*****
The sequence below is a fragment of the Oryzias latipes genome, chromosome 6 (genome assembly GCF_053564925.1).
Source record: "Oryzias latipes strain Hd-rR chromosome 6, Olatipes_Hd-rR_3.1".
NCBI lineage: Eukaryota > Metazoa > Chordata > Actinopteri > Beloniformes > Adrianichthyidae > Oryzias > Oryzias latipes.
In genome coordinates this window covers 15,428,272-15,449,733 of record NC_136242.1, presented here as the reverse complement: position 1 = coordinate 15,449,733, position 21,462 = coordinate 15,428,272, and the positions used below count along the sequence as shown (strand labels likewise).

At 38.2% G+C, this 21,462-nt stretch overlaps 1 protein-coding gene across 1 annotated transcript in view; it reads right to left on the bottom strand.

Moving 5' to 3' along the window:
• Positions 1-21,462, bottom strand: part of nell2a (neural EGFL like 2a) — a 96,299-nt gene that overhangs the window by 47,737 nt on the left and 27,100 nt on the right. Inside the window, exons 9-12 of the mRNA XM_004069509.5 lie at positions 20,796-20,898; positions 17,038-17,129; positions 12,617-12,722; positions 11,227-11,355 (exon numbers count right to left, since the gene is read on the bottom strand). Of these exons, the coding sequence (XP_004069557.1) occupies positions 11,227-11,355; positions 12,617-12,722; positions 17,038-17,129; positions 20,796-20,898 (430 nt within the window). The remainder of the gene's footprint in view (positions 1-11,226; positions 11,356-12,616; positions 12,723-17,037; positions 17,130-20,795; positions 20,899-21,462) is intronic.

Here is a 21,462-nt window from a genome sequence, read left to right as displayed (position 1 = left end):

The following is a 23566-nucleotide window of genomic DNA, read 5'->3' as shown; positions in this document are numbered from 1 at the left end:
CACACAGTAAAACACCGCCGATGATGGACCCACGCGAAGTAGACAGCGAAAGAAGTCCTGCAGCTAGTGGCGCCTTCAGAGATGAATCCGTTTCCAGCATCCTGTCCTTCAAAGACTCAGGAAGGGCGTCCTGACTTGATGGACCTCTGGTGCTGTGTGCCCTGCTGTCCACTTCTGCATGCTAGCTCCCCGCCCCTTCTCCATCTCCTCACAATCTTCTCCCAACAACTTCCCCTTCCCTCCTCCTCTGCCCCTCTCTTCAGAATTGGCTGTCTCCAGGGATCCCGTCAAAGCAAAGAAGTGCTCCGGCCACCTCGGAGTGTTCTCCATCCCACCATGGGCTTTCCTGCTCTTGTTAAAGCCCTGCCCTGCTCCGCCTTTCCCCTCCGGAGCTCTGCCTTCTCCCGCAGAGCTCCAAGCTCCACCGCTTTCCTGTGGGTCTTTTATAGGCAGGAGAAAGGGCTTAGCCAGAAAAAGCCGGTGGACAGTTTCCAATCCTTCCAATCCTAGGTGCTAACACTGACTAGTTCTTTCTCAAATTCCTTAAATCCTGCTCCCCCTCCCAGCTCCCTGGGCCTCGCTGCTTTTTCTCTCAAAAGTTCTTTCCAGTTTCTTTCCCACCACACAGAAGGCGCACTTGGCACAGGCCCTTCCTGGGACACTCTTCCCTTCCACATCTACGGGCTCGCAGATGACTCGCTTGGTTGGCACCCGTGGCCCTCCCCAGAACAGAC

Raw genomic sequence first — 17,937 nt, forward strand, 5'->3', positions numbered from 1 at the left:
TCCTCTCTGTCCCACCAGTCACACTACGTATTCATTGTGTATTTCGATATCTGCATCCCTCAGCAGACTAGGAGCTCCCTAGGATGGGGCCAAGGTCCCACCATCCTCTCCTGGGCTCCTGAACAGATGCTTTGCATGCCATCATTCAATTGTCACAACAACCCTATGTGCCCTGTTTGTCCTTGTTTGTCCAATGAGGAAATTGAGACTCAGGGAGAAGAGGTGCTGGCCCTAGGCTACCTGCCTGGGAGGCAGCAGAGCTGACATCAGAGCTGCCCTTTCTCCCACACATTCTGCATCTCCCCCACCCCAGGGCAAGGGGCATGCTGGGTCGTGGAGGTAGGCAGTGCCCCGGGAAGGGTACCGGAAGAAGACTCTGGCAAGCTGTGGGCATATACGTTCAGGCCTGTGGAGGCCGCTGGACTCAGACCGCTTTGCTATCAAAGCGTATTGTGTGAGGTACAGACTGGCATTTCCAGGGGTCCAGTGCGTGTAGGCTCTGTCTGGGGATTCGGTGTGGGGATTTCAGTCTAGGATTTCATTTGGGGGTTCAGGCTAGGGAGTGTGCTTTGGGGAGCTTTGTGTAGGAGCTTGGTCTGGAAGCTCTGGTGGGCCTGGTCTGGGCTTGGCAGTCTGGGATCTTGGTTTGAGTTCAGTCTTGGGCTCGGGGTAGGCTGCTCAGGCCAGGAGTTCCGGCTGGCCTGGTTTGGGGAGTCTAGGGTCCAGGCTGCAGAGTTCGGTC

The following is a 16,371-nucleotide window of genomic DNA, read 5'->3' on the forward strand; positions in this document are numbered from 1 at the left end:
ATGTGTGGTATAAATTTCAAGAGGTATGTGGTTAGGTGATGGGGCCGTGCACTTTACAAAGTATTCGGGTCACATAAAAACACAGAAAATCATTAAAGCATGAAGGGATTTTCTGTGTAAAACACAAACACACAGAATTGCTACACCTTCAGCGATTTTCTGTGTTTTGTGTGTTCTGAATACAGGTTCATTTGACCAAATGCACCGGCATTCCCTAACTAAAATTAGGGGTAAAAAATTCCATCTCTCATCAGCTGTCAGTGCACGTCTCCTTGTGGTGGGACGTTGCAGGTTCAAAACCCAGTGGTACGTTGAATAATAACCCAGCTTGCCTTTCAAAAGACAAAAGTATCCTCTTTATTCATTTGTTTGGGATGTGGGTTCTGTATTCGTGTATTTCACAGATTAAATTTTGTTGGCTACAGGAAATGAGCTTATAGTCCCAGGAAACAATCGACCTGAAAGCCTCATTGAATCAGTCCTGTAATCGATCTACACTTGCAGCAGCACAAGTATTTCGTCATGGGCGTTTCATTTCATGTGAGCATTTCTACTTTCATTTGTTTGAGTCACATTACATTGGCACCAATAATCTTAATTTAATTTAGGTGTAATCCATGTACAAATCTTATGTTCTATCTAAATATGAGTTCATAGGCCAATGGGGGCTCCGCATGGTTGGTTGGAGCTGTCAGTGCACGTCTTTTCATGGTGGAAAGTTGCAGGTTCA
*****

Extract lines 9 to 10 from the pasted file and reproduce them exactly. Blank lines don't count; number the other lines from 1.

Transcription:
The following is a 23566-nucleotide window of genomic DNA, read 5'->3' as shown; positions in this document are numbered from 1 at the left end:
CACACAGTAAAACACCGCCGATGATGGACCCACGCGAAGTAGACAGCGAAAGAAGTCCTGCAGCTAGTGGCGCCTTCAGAGATGAATCCGTTTCCAGCATCCTGTCCTTCAAAGACTCAGGAAGGGCGTCCTGACTTGATGGACCTCTGGTGCTGTGTGCCCTGCTGTCCACTTCTGCATGCTAGCTCCCCGCCCCTTCTCCATCTCCTCACAATCTTCTCCCAACAACTTCCCCTTCCCTCCTCCTCTGCCCCTCTCTTCAGAATTGGCTGTCTCCAGGGATCCCGTCAAAGCAAAGAAGTGCTCCGGCCACCTCGGAGTGTTCTCCATCCCACCATGGGCTTTCCTGCTCTTGTTAAAGCCCTGCCCTGCTCCGCCTTTCCCCTCCGGAGCTCTGCCTTCTCCCGCAGAGCTCCAAGCTCCACCGCTTTCCTGTGGGTCTTTTATAGGCAGGAGAAAGGGCTTAGCCAGAAAAAGCCGGTGGACAGTTTCCAATCCTTCCAATCCTAGGTGCTAACACTGACTAGTTCTTTCTCAAATTCCTTAAATCCTGCTCCCCCTCCCAGCTCCCTGGGCCTCGCTGCTTTTTCTCTCAAAAGTTCTTTCCAGTTTCTTTCCCACCACACAGAAGGCGCACTTGGCACAGGCCCTTCCTGGGACACTCTTCCCTTCCACATCTACGGGCTCGCAGATGACTCGCTTGGTTGGCACCCGTGGCCCTCCCCAGAACAGAC